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This Week in Princeton History for September 21-27

In this week’s installment of our recurring series bringing you the history of Princeton University and its faculty, students, and alumni, violence erupts at Commencement over politics, a student pitches the first known curve ball, and more.

September 23, 1947—A controversial chain letter begins sweeping the campus.

September 25, 1827—Princeton’s Commencement turns violent. Savannah’s Daily Georgian will report: “A vast crowd of citizens and strangers assembled, among whom was Samuel L. Southward Esq., Secretary of the U. States Navy, who is now on a visit to his friends in this state. … Although in general good order was observed, yet it is to be regretted that a number of acts of violence were committed; several blows passed between different parties of combatants; some were knocked down, and some, otherwise injured. The presidential question in some roused the parties and pushed them forward to pugilistic strife.”

September 26, 1863—In a game against the Philadelphia Athletics, Princeton’s Joseph P. Henry ’66 pitches what is claimed to be the first curve ball. The New York Clipper attributes Princeton’s 29-to-13 victory to this innovation: “In this match slow pitching with a great twist to the ball achieved a victory over swift pitching.”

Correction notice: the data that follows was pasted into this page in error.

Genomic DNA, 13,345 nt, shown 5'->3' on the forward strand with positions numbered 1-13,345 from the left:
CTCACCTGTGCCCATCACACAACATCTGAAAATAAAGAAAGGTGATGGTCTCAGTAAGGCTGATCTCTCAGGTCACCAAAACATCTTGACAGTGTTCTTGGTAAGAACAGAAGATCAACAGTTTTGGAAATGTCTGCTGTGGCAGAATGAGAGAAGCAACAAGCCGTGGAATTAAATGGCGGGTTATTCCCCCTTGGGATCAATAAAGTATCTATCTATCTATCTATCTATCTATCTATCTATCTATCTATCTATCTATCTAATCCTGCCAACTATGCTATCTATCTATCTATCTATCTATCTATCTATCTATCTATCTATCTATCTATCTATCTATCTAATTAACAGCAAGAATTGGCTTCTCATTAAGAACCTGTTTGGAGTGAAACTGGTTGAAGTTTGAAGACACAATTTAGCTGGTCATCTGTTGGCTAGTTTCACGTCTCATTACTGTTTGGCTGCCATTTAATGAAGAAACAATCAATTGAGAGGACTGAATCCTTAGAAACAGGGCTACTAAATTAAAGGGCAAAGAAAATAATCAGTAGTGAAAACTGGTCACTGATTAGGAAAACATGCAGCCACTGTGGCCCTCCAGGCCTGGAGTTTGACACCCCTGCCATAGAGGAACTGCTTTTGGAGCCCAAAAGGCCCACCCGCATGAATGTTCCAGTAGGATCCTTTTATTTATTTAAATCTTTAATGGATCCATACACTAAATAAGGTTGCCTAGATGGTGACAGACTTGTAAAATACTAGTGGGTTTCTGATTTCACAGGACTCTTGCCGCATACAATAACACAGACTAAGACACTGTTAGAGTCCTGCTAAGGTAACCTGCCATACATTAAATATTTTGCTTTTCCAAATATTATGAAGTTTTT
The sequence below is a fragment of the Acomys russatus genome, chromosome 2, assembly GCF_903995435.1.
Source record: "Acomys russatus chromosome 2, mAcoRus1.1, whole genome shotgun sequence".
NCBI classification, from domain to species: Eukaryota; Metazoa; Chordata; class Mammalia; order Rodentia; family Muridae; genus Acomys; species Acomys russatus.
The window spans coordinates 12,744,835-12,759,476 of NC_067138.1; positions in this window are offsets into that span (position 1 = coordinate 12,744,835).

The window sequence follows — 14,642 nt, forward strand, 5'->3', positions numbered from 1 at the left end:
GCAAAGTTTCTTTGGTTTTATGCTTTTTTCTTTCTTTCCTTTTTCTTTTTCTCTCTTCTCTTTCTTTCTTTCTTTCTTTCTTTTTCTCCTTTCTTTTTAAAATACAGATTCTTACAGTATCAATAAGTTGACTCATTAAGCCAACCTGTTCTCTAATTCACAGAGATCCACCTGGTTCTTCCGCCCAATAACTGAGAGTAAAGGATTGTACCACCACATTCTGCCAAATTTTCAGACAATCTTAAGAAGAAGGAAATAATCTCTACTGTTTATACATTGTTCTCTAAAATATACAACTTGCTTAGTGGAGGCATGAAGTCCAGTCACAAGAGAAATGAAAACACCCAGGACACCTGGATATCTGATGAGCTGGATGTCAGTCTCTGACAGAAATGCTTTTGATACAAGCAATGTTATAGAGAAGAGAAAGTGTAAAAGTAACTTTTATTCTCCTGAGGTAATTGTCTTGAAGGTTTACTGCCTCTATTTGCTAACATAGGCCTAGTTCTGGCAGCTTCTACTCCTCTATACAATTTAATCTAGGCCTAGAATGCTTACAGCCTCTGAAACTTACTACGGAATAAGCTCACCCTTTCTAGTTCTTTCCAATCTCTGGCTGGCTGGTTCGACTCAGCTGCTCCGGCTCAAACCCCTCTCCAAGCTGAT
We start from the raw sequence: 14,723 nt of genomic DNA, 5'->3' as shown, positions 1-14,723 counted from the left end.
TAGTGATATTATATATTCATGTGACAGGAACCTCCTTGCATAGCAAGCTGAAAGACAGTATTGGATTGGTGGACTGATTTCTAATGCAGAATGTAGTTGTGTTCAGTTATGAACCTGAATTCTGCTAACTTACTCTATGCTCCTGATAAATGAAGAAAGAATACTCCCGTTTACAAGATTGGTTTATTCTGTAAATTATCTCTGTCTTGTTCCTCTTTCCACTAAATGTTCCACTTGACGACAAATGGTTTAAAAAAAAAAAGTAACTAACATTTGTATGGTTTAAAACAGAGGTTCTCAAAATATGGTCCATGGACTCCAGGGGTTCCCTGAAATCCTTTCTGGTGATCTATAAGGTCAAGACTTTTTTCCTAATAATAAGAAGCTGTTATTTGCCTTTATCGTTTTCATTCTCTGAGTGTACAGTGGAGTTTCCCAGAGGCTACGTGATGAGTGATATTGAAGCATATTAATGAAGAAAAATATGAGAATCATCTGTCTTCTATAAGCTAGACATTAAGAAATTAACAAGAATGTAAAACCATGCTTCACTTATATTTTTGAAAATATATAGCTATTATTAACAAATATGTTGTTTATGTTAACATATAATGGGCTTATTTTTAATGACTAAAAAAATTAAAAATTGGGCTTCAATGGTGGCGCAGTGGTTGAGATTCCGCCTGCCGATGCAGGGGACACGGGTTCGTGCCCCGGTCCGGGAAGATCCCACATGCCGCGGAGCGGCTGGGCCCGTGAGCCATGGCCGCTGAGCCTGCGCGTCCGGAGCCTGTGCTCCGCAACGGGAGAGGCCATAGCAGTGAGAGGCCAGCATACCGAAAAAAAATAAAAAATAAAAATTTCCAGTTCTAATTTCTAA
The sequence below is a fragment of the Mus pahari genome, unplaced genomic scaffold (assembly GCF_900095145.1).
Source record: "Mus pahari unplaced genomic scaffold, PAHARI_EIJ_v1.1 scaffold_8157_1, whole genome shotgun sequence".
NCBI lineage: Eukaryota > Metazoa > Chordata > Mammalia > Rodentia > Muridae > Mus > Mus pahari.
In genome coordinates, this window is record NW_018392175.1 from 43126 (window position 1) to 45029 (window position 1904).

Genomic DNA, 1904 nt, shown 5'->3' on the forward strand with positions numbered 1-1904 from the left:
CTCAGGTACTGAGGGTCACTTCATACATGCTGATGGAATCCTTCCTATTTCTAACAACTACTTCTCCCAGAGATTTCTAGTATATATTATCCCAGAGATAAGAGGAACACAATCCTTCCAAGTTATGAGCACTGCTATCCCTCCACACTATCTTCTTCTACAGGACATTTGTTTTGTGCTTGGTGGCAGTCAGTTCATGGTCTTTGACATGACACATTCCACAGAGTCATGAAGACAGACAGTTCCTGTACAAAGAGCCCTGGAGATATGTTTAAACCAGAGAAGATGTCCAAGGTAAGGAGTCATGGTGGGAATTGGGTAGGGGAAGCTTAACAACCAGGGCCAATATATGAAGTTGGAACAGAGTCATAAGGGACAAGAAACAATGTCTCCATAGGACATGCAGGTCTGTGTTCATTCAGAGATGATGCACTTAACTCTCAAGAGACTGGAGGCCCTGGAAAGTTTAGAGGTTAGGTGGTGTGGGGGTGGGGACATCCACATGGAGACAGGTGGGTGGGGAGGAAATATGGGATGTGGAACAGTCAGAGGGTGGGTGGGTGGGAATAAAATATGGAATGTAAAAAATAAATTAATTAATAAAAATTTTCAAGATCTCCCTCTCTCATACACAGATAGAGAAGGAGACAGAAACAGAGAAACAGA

Princeton’s 1863-1864 baseball team, officially known as the “Nassau Club” but better known on campus as the “Princeton Nine.” Historical Photograph Collection (AC112), Box LP26, Image No. 1978.

September 27, 1886—A letter to the editor of the Princetonian expresses concern about leaflets advertising board for students in town at a lower cost than can be offered through eating clubs potentially undermining the ability of some students to provide for themselves.

For the previous installment in this series, click here.

Fact check: We always strive for accuracy, but if you believe you see an error, please contact us.

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